Morocco makes new steps towards developing military industry
RABAT- Morocco is seeking to modernise its armed forces and further develop its domestic military industry, a development experts say is achievable and even inevitable considering regional and international turbulence.
Morocco is set to increase its defence budget in support of this ambition. On Monday, the kingdom announced related decisions taken during the Council of Ministers, chaired by Moroccan King Mohammed VI.
As the Supreme Commander and Chief of General Staff of the Royal Armed Forces (FAR), King Mohammed VI approved three bills and a draft decree in relation with military development strategies.
The kingdom will accordingly grant licenses for the manufacture of weapons and military and security equipment and for their export.
According to the state news agency (map), the first bill concerns a cybersecurity project that will provide for a specific national safeguard against risks to the country’s technological infrastructure.
The project will also create a legal framework to enhance the security of the information systems of the country’s administrations, territorial authorities, public institutions, companies and telecommunications operators.
The second bill concerns defence and security materials and equipment, weapons and ammunition. It will regulate the manufacture, trade, import, export, transport and transit of these materials and equipment by establishing an authorisation system for the practice of these activities and a system for document tracking and control, which is considered as a qualitative shift in Morocco’s security and defense policy.
The third bill will amend the law related to the Royal Armed Forces’ (FAR) reserve army. It will integrate executives of establishments and companies that have received initial training within an establishment under the Royal Armed Forces with the reserves officers.
The draft decree is related to the reorganisation of the Royal Air School and aims to enable national air transport companies to benefit from the expertise of the Royal Armed Forces in matters of aeronautical training.
The Royal Air schools will be able to train airline pilots of national companies within a contractual framework between the administration of National Defense and national air transport companies.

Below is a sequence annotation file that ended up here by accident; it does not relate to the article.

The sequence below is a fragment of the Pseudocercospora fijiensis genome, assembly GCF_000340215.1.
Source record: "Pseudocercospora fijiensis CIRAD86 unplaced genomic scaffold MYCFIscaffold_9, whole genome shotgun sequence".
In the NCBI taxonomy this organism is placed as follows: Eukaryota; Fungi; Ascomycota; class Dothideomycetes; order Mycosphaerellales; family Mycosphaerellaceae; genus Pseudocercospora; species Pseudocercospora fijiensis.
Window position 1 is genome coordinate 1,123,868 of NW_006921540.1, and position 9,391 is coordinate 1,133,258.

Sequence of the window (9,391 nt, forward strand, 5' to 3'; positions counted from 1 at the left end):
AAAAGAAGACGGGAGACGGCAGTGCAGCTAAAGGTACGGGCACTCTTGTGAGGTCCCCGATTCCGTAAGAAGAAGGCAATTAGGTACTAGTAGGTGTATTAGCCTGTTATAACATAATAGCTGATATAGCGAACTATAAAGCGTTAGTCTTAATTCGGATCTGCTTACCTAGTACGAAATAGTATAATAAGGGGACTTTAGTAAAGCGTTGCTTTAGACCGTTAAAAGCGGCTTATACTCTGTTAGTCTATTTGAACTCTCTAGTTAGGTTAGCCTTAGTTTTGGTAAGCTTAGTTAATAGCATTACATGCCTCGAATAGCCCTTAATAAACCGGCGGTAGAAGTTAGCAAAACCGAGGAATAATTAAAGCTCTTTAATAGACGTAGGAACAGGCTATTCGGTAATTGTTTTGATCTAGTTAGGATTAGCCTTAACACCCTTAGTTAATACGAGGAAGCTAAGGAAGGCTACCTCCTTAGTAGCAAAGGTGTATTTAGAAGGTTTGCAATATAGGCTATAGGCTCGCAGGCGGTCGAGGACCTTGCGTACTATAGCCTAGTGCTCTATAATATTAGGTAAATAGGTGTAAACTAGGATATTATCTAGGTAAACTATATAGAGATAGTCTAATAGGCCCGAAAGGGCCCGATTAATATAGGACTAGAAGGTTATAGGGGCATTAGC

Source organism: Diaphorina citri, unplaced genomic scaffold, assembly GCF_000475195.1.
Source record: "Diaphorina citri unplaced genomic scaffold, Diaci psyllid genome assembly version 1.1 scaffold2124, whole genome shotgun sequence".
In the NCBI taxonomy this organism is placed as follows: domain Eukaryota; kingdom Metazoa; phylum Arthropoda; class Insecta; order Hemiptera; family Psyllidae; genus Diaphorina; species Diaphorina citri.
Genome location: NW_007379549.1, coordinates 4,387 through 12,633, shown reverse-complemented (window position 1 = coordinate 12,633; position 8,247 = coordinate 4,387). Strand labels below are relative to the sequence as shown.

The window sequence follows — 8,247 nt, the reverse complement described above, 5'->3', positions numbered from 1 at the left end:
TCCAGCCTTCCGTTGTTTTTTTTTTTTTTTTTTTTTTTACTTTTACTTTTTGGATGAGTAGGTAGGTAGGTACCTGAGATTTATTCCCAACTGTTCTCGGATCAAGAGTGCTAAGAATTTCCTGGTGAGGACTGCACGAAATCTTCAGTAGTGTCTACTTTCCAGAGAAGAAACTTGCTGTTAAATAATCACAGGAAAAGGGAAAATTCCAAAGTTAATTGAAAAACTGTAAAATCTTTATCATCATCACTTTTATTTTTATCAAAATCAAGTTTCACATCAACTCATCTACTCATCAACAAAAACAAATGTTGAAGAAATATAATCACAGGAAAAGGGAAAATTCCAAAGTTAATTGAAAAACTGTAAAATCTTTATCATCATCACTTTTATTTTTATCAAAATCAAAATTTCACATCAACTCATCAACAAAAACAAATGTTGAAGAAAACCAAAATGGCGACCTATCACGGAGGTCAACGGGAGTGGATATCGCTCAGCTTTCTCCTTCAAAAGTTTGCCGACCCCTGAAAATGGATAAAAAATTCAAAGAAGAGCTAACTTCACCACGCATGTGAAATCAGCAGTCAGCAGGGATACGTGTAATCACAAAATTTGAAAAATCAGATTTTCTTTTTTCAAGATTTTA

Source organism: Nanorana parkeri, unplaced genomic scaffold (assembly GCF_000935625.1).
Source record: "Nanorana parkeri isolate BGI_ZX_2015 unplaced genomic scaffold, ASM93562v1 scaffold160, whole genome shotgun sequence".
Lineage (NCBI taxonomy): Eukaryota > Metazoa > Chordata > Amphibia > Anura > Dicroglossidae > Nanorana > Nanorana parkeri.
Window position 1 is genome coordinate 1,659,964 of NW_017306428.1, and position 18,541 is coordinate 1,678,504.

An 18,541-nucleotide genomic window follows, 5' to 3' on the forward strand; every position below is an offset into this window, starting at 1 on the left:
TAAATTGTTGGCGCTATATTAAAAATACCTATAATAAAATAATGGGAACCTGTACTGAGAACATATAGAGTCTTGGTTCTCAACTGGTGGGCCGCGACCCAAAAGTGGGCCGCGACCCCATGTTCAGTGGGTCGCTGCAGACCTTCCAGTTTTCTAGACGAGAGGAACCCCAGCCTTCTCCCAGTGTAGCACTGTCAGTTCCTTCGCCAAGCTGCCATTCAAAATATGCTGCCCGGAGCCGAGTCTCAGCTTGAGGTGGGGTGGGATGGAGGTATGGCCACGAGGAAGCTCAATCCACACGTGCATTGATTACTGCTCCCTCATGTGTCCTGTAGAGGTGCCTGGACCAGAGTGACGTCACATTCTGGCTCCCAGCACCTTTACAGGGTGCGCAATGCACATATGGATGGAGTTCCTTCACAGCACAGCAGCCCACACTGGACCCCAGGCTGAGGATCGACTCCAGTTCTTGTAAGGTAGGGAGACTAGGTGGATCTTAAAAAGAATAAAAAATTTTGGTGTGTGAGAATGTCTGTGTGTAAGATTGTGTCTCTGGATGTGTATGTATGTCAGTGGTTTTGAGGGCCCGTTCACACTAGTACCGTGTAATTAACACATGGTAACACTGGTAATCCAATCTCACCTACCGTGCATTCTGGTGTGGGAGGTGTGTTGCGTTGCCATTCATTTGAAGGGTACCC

These projects reflect Morocco’s ambitions to promote its arms industry programmes. Morocco’s 2020 finance bill includes an increase in the kingdom’s national defence budget by 29% in 2020.
King Mohammed VI said last year in a speech marking the 63rd anniversary of the armed forces that “The Royal Armed Forces will focus on scientific, technical and engineering research programmes and work to strengthen and develop them in all military and security fields, at the African and international levels, in order to exchange experiences and keep up with the rapid development in the fields of security and defence.”
Morocco’s steps to develop its domestic military industry has drawn the attention of experts and foreign observers.
The American Frost and Sullivan group, a research and consulting firm focused on market research and analysis, said in a market research report that “Morocco is about to become a weapons (producing) country within the coming years…at least, it will host foreign factories, starting in the year 2025.”
In the same context, Strategic Defense Intelligence, a comprehensive source of business intelligence for the global defense industry, said that “Morocco’s advanced military procurement will enable it to become Africa’s leading army by 2022.”
According to the specialised military ranking website Global Firepower, Morocco made progress in strengthening its armed forces in 2020. Morocco’s Royal Armed Forces ranked 57th out of 138 militaries throughout the world in 2020, compared to 60th in 2019.